The perfect shape
A new book shows that in the Buddhas Asia, there are many forms.
FROM ISSUE #67 (09 NOV 2001 - 15 NOV 2001) | TABLE OF CONTENTS
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The Buddha said, "The path to nirvana is enlightenment." That may have been just what author Joe Cummings and photographer Bill Wassman were after in the more than eight years they spent researching the and author Joe Cummings of the part-philosophical, part-coffee table book Buddhist Stupas in Asia: The Shape of Perfection. Published by the international guidebook purveyors Lonely Planet, the volume has just been released in Nepal and is sure to be a bestseller.
Cummings and Wassman, both well known names in the travel guidebook industry, and both devout Buddhists, began their journey in the late 1960's when they realised that there were more ways to happiness than the West offered.
Cummings was a political science student in North Carolina when he came to his own realisation. On his first day at college in 1970, he recalls thinking about America's involvement in Vietnam, "I had to establish myself as a moral object," he says. He began searching for more information on the East and later came to Thailand as a Peace Corps volunteer. Eventually there came a Master's degree in Asian art history and Thai language from the University of California at Berkley, followed by more than 35 works on Thailand, Laos, Myanmar and other south-east Asian countries. Not surprisingly, Cummings is today considered an expert on the area.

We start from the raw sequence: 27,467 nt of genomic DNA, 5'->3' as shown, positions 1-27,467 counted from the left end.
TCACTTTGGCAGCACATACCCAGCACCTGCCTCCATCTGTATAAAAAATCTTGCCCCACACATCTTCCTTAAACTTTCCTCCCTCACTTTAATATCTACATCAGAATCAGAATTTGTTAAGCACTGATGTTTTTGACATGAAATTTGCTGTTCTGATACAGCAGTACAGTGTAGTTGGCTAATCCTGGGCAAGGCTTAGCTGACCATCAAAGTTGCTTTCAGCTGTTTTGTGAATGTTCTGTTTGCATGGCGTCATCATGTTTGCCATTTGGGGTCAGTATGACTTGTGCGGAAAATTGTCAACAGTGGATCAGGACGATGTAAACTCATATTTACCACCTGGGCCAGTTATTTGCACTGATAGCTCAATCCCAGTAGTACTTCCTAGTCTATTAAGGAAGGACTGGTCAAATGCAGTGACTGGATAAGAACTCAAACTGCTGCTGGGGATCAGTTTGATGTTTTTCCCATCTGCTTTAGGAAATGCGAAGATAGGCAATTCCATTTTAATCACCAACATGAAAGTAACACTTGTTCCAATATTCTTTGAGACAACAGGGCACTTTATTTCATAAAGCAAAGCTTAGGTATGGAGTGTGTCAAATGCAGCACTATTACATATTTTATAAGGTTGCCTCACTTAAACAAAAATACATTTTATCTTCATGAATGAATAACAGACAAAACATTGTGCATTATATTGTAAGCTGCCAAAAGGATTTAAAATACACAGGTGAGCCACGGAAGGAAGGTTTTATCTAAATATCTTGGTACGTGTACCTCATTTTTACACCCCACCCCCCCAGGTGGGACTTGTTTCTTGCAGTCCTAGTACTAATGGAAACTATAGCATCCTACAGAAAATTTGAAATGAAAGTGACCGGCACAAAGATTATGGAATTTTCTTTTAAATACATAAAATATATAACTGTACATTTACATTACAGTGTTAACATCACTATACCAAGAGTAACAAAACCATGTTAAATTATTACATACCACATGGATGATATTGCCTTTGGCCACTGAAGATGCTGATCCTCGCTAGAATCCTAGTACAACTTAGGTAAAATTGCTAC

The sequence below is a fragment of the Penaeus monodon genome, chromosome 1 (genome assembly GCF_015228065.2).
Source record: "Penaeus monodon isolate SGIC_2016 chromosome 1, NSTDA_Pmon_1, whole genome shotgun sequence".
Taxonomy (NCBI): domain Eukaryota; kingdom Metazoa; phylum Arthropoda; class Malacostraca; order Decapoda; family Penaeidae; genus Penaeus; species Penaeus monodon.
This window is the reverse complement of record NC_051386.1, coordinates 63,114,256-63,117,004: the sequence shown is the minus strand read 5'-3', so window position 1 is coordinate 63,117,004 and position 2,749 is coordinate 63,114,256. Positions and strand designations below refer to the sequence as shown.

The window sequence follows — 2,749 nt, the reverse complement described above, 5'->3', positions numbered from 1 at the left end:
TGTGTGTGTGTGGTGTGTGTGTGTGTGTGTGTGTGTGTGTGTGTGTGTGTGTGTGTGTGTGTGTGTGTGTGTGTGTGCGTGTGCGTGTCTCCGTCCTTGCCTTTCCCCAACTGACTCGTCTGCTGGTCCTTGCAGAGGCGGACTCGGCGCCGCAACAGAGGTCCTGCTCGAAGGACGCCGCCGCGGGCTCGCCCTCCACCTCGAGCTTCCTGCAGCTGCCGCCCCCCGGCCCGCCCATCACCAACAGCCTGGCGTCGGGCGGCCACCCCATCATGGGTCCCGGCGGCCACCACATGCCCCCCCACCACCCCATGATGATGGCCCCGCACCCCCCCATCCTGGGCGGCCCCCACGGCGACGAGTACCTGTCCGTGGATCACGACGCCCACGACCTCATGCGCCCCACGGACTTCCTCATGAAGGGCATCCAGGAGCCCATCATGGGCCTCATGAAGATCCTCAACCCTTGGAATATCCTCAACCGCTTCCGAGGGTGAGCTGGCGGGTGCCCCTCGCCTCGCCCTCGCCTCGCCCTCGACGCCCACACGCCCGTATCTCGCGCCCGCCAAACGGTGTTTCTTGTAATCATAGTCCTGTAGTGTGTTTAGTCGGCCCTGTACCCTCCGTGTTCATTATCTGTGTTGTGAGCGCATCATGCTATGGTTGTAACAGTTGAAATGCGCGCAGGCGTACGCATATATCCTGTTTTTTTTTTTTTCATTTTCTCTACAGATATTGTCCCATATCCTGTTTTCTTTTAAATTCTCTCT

Trekking in Helambu in the mid-1970's, Wassman realised his calling was capturing moments of life in pictures. He began as an amateur photographer and soon worked his way to professional standards. In 1987, he won the Pacific Area Travel Association (PATA) Gold Award for his story on Pashupatinath and was one of the 50 photographers chosen to cover Thailand for the Kodak-sponsored Seven Days in the Kingdom. Since the eternal eyes of Swoyambhunath first stared back at him in 1968, Wassman has had a rather strong case of obsession with stupas. But it wasn't until about a decade ago that he began working on an entire book dedicated to these architectural masterpieces. Wassman was journeying across Asia, staring into its very soul, when he ran into Cummings at a festival in southern Laos in 1998. That, he decided, was what he needed, a master in the subject to write about what he was photographing.
That old clich? about not judging a book by its cover is right on about Buddhist Stupas in Asia. It may look like just another glossy on Asia, but the talented duo have managed to judiciously balance eye-candy with little-known facts and theories. The book covers 11 Asian nations from Japan to Afghanistan, where the Bamiyan Buddhas are now just a memory. With a foreword by the renowned American authority on Buddhism, Robert Thurman, Buddhist Stupas in Asia attempts to explain the essence of a stupa, the soul, something the collaborators on this volume feel the many modern stupas sprouting all over the globe lack.
"The stupa needs a soul. The new stupa being built in Godavari certainly has one and transcends politics," says Wassman, referring to the new structure being built in Lalitpur, which is inspired by Burmese, Tibetan and Nepali designs.
Although Cummings says he writes "as an art historian", he is quick to add that for him, personally, stupas are more than just works of art. It is this combination of the aesthetic and the academic that is the book's biggest strength, and sets the tone for what it attempts to do-illustrate the different ways that Buddhist communities across Asia have understood the teachings of the master through the difference in the architectural design of stupas.